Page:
Ben Carson and Baptist Identity

This week’s column comes from my piece at The Washington Post – “Southern Baptists canceled an event with Ben Carson. Here’s why it matters.” Southern Baptists find themselves in the midst of political controversy again over the upcoming appearance – now canceled – of Dr. Ben Carson at their Pastors’ Conference. Carson is a celebrated [Read More...]

Should You Pursue a Ph.D.?

I routinely get questions from undergraduate and Master’s students, at Baylor and elsewhere, about applying to Ph.D. programs. Here is some of my standard advice. How do I choose a Ph.D. program? I had a wonderful experience in my graduate program at Notre Dame, especially because of the particular historian (George Marsden) with whom I worked. [Read More...]

The Counterintuitive Art of Promoting Books

Everyone seemingly wants to be an author, and most authors want to promote their books. We want to sell copies, of course, but we also want to promote the ideas within our books. The best piece of advice I can offer regarding book promotion is that if you wait until your book is published to [Read More...]

“The Enlightenment” and Its Relevance Today

I am skeptical about “The Enlightenment.” It is an ideologically loaded term that implies that much of the western intellectual tradition before The Enlightenment was “dark.” Much of that tradition was, of course, Christian. “The Enlightenment” presupposes an arc of history toward secular democratic scientific liberalism. There is something to this presupposition, of course. Even [Read More...]

“Woven into the fabric of our country”? Islam in Early America

President Obama created controversy in a recent speech when he asserted that “Islam has been woven into the fabric of our country since its founding.” He followed this statement with rather generic statements about Muslim immigrants coming to America and finding economic opportunity and freedom. The point of the president’s comments is, of course, that [Read More...]

What Motivates Jihadists?

Over at The Atlantic, Graeme Wood has a fascinating but disturbing piece on the theological foundations of ISIS. It is worth reading the whole article, but this is the critical passage: The reality is that the Islamic State is Islamic. Very Islamic. Yes, it has attracted psychopaths and adventure seekers, drawn largely from the disaffected populations of the [Read More...]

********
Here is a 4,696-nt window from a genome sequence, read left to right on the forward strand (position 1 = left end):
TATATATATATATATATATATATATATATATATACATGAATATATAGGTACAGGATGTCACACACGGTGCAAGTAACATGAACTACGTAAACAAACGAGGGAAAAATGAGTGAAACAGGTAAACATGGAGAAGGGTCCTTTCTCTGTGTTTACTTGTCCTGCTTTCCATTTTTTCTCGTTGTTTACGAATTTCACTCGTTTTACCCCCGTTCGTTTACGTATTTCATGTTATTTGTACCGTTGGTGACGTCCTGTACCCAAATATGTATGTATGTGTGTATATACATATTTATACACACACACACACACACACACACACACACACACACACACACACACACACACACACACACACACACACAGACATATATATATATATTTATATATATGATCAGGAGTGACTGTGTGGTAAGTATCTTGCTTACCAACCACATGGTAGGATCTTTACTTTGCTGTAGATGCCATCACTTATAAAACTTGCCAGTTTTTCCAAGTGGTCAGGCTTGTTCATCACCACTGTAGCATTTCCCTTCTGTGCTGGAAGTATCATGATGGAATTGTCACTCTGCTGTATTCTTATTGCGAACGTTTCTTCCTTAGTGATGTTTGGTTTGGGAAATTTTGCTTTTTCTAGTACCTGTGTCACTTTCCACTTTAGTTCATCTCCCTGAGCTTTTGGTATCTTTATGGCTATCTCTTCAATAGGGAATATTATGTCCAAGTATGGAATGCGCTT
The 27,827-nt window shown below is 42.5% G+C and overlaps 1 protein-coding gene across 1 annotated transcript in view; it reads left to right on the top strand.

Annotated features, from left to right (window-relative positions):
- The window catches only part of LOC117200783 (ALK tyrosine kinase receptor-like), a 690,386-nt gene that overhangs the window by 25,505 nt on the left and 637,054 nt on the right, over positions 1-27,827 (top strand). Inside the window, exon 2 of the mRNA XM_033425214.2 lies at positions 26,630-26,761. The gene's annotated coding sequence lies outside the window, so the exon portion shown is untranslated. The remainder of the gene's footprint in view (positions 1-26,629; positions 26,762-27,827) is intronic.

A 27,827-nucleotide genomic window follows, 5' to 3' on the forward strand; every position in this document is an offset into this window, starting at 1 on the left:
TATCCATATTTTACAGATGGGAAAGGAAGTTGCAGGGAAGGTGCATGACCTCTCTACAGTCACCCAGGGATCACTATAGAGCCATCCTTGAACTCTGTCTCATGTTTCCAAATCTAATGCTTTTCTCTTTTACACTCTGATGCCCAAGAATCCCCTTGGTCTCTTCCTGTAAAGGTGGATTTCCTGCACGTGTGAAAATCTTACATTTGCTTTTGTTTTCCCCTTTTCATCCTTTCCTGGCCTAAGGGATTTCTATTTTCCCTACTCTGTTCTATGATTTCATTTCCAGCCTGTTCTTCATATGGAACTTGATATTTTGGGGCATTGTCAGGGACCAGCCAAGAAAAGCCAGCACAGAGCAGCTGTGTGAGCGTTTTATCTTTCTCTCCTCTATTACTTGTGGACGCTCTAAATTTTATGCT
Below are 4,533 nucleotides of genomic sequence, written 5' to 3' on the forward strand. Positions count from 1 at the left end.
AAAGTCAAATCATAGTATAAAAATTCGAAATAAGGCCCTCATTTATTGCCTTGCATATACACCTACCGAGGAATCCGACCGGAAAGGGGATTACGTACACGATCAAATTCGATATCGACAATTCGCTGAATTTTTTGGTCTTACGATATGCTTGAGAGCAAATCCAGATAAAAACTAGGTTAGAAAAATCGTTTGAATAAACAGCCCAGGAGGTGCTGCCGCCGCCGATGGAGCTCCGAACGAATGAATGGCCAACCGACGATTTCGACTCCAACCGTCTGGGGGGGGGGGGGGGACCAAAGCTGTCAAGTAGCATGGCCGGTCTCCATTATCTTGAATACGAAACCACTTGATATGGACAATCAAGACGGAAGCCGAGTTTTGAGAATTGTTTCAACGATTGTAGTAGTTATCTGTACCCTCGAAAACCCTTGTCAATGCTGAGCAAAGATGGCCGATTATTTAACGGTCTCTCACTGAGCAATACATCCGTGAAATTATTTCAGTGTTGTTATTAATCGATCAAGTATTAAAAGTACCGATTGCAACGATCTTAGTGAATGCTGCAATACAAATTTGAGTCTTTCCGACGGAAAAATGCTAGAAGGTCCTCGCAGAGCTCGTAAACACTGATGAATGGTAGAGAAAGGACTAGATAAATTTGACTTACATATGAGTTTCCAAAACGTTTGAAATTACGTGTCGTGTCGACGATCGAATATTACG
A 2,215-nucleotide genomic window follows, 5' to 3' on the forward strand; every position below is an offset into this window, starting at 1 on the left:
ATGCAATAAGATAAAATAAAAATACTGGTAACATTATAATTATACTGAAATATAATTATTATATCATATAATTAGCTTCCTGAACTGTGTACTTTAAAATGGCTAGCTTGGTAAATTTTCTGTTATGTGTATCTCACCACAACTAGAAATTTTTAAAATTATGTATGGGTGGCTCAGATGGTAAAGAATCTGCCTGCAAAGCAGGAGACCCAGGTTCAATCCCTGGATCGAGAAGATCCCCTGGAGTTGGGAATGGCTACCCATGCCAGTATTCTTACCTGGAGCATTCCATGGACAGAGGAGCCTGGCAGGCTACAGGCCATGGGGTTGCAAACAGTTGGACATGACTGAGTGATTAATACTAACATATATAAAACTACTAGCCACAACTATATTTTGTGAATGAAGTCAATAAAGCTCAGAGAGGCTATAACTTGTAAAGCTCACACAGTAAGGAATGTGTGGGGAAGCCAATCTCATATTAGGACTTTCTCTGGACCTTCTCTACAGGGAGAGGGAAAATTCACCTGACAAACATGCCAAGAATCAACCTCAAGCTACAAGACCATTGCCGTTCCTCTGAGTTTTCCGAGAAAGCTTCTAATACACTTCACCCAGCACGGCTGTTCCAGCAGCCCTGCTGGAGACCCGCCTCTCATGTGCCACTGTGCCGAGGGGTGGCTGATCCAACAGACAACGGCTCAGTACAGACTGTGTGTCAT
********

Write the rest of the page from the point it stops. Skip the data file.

Which Is Better: Small Church or Big Church?

A reader of last week’s post took exception to my comparison of large churches in Texas and small churches in Scotland, saying in effect “I’ll take a small church full of committed saints over your nominal Texas megachurches any day.” A bit of a broad brush, no doubt, but this does raise an important question. [Read More...]

Secularization and Scotland’s Christian Heritage

One of the most immediate differences from America one notices in the U.K. is how secularized the society is (especially compared to Texas!). Polls in Scotland suggest that even nominal adherence to Christianity, and Christian orthodoxy, is in massive decline. Although opinion data is often difficult to interpret with precision, the overall pattern seems clear. [Read More...]

Ben Franklin’s Calvinist Father

Greetings friends! Writing here from beautiful and chilly St Andrews, Scotland, where we are spending the semester. I have just begun to write a new book on Ben Franklin and religion, and am discovering more and more what a thoroughly Calvinist background Franklin had. I have written before about his beloved Calvinist sister Jane. Today [Read More...]

The Church and Robert Nisbet’s Quest for Community

I recently read Robert Nisbet’s classic work The Quest for Community (1953), a challenging and far-sighted book that attributes much of modernity’s unease to the collapse of the mediating institutions – village, church, and family – that traditionally stood between the individual and the state. It is a work that has inspired generations of reflection on [Read More...]


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